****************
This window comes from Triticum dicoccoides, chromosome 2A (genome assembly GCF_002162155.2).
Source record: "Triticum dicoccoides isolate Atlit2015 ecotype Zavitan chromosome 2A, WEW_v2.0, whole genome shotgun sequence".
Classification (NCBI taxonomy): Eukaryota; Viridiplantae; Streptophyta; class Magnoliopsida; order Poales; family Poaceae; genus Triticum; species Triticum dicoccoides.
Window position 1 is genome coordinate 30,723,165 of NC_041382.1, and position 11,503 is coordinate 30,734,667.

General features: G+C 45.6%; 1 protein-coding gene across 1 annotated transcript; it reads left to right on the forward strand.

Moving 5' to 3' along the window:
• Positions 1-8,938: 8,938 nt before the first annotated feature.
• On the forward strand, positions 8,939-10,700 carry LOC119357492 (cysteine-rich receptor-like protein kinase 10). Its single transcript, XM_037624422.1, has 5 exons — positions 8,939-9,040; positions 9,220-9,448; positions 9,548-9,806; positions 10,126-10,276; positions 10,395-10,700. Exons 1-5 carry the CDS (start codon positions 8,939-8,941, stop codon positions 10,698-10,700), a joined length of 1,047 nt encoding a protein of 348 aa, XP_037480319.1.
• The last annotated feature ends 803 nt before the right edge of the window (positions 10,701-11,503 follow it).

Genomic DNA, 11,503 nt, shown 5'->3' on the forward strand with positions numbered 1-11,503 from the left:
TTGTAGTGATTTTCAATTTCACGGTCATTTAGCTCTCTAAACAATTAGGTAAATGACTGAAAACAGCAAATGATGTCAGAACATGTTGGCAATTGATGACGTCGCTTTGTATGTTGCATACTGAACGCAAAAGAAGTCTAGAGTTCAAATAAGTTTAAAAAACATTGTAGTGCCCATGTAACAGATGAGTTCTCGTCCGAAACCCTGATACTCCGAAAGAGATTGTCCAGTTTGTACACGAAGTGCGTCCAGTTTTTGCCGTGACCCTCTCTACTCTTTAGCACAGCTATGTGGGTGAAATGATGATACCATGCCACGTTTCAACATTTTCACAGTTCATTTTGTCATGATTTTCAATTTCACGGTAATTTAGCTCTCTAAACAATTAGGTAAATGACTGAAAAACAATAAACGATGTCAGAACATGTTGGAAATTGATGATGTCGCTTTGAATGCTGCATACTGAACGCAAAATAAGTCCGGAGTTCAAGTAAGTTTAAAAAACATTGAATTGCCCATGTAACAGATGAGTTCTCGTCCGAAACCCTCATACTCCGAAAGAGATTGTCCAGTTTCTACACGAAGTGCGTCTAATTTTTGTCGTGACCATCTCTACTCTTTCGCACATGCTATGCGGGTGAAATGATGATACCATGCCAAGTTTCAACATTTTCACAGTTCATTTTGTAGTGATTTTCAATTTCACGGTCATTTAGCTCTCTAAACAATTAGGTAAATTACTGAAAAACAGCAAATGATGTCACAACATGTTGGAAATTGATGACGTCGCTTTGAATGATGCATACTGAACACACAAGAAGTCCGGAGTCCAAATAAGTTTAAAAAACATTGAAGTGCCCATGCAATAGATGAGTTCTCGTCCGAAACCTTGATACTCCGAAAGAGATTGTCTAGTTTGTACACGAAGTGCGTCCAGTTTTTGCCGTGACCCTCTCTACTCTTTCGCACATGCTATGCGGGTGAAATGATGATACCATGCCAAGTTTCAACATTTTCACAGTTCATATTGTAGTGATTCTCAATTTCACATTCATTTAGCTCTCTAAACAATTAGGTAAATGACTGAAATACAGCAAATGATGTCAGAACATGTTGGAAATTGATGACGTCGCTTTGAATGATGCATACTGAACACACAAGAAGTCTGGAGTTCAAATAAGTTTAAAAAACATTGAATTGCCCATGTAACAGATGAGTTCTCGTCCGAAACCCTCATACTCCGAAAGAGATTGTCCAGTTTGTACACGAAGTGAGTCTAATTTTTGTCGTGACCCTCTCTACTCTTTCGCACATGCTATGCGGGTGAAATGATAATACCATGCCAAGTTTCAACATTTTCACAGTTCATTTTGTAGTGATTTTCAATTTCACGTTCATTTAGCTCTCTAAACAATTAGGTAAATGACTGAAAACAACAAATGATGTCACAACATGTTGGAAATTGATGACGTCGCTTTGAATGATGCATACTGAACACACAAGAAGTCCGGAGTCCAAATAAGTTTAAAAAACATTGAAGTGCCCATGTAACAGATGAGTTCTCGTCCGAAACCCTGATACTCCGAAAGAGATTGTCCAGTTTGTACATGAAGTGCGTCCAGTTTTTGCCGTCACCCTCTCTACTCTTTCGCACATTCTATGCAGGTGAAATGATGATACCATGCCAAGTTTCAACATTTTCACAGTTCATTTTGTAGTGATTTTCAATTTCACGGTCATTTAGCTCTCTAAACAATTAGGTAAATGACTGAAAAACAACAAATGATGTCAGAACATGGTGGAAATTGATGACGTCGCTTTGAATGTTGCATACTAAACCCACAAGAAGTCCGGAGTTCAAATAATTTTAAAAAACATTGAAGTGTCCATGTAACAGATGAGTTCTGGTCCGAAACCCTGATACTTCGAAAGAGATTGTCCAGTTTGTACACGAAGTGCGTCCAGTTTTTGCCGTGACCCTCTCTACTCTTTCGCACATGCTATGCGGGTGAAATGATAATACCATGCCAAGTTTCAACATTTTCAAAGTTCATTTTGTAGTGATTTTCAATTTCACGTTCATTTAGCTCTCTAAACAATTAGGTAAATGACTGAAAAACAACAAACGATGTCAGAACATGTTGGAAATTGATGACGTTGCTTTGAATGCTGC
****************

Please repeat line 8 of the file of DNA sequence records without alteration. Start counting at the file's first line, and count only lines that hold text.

• On the forward strand, positions 8,939-10,700 carry LOC119357492 (cysteine-rich receptor-like protein kinase 10). Its single transcript, XM_037624422.1, has 5 exons — positions 8,939-9,040; positions 9,220-9,448; positions 9,548-9,806; positions 10,126-10,276; positions 10,395-10,700. Exons 1-5 carry the CDS (start codon positions 8,939-8,941, stop codon positions 10,698-10,700), a joined length of 1,047 nt encoding a protein of 348 aa, XP_037480319.1.